Five Solutions to China’s Energy Woes

Can China decarbonize without threatening grid stability? Five experts share their views.

On Aug. 15, in the middle of a record-setting heat wave and drought, the capital of the southwestern province of Sichuan ordered all energy-intensive factories in the city to shut down. Subway stations turned off their lights, and air conditioners in public areas were turned off to conserve precious power.

Similar stories have played out across the world in recent years, from Germany to Texas. But Sichuan was supposed to be different. Known as China’s “power bank” for its rich hydropower reserves, the province supplies desperately needed carbon-free renewable energy to the entire Yangtze River basin. Few were prepared for the possibility that its rivers, including the mighty Yangtze, might run dry.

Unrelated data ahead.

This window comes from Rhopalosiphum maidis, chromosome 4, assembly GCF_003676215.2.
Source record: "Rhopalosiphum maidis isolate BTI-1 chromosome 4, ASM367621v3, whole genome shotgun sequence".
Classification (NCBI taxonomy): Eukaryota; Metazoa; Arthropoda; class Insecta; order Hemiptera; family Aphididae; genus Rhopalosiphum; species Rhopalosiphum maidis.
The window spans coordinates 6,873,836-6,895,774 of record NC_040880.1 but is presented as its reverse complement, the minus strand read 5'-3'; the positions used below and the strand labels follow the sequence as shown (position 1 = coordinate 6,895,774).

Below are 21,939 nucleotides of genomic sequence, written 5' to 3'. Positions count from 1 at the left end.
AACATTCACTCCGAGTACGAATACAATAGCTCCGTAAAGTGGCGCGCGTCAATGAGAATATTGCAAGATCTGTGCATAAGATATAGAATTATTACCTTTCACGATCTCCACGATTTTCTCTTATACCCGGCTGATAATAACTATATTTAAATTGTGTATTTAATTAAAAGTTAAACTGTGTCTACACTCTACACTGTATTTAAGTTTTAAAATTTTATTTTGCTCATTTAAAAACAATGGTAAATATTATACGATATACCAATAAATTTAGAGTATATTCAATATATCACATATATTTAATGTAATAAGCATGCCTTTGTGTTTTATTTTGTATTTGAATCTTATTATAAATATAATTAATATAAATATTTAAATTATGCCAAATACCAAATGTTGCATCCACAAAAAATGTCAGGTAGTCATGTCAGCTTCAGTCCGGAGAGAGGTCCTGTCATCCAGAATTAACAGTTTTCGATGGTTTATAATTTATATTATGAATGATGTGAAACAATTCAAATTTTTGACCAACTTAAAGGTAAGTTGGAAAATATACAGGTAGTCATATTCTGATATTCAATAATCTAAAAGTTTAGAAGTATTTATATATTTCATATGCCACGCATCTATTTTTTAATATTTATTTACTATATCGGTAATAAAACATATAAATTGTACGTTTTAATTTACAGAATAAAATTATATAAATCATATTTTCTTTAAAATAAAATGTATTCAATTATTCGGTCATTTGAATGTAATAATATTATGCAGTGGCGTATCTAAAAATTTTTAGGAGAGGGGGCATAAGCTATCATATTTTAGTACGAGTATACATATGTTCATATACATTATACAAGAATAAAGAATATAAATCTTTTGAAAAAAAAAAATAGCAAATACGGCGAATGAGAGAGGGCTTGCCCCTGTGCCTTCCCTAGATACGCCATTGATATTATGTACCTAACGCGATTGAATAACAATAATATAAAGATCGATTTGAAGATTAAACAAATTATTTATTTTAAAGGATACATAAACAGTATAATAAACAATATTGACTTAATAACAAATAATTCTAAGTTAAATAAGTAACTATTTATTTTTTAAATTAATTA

On Sept. 22, 2020, Chinese President Xi Jinping vowed China would achieve peak carbon by 2030 and carbon neutrality by 2060. In the two years since, China has struggled to balance the all-important goal of limiting climate change with the immediate concerns of its energy-hungry industrial base. No country is installing more wind and solar power generation capacity, but this summer spotlighted cracks in the system, from challenges routing excess power to where it’s needed to provinces’ continued reliance on coal to stabilize their grids.

In the wake of this summer’s extreme weather event, Sixth Tone invited five experts to share their views on how China could achieve its climate goals while maintaining energy stability. Their perspectives differ. Some stress the need to enhance the efficiency of China’s existing power sources, including both coal and renewables like wind or solar; others argue for replacing fossil fuels with nuclear or vastly expanding ongoing experiments in virtual power plants. But they all agree on one thing: China can and should abandon its overreliance on coal and diversify its energy mix, before it’s too late.